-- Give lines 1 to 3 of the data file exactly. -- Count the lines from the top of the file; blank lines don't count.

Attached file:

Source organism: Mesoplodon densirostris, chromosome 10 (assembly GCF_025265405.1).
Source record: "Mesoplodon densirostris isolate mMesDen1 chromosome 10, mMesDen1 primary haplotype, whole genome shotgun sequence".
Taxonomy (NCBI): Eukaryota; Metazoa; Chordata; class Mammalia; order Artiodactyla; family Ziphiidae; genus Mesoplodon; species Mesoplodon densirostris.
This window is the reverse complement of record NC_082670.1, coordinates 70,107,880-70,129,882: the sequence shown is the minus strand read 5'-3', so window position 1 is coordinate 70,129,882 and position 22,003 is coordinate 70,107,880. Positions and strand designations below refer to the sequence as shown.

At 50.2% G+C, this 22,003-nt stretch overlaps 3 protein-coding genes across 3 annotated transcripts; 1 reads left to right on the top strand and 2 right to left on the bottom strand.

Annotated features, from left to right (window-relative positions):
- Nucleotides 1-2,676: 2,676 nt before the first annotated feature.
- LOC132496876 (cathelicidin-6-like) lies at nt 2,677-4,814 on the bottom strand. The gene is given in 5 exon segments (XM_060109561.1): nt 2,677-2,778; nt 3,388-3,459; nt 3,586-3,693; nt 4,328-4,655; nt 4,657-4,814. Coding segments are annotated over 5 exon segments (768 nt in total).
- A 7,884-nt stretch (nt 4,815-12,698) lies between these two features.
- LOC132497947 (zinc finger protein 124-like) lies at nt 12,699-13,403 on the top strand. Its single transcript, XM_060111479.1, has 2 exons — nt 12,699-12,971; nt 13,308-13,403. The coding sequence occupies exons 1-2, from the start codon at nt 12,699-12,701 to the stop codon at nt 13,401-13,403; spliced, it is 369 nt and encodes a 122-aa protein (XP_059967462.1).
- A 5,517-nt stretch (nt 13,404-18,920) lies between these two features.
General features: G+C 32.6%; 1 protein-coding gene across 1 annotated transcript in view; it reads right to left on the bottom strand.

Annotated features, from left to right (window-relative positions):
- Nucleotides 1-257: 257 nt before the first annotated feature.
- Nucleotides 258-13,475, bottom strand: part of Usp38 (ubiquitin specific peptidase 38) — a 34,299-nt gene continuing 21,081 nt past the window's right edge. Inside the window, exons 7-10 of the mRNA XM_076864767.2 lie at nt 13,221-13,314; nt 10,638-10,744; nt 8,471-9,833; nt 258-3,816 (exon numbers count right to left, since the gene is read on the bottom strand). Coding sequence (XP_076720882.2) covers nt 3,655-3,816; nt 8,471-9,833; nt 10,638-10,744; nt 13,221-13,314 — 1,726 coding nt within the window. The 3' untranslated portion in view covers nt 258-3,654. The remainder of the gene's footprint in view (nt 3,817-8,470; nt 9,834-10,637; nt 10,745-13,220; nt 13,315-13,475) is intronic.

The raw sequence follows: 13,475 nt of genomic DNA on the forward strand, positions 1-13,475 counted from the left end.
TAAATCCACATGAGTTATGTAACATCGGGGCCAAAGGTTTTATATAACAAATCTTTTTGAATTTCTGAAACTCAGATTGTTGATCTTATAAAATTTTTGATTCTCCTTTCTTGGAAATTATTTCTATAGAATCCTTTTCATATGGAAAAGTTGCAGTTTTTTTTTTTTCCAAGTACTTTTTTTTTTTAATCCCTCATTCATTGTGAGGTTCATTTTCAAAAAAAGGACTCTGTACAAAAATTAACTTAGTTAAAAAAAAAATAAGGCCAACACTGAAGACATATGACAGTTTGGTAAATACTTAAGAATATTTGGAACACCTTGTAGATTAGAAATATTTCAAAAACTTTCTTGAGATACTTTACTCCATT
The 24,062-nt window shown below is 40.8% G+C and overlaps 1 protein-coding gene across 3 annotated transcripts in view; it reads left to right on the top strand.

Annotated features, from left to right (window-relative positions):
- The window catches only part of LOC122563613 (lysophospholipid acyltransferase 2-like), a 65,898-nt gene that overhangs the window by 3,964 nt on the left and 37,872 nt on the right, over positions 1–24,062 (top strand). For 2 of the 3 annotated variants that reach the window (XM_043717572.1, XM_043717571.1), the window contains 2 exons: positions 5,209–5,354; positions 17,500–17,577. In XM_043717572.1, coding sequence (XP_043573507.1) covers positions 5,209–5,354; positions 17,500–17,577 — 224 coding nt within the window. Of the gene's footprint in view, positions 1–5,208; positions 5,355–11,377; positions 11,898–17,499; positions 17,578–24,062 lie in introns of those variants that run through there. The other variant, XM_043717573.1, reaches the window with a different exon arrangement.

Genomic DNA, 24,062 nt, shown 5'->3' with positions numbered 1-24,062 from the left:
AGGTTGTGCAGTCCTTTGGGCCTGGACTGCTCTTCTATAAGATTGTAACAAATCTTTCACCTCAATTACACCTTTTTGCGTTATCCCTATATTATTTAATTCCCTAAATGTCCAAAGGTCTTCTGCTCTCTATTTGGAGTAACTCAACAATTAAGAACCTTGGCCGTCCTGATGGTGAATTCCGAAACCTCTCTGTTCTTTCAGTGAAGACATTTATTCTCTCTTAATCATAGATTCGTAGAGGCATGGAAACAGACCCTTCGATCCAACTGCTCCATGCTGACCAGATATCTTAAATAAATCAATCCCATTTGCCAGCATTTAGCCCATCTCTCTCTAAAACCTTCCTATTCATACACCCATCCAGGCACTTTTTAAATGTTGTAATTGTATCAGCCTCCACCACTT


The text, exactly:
Source organism: Mesoplodon densirostris, chromosome 10 (assembly GCF_025265405.1).
Source record: "Mesoplodon densirostris isolate mMesDen1 chromosome 10, mMesDen1 primary haplotype, whole genome shotgun sequence".
Taxonomy (NCBI): Eukaryota; Metazoa; Chordata; class Mammalia; order Artiodactyla; family Ziphiidae; genus Mesoplodon; species Mesoplodon densirostris.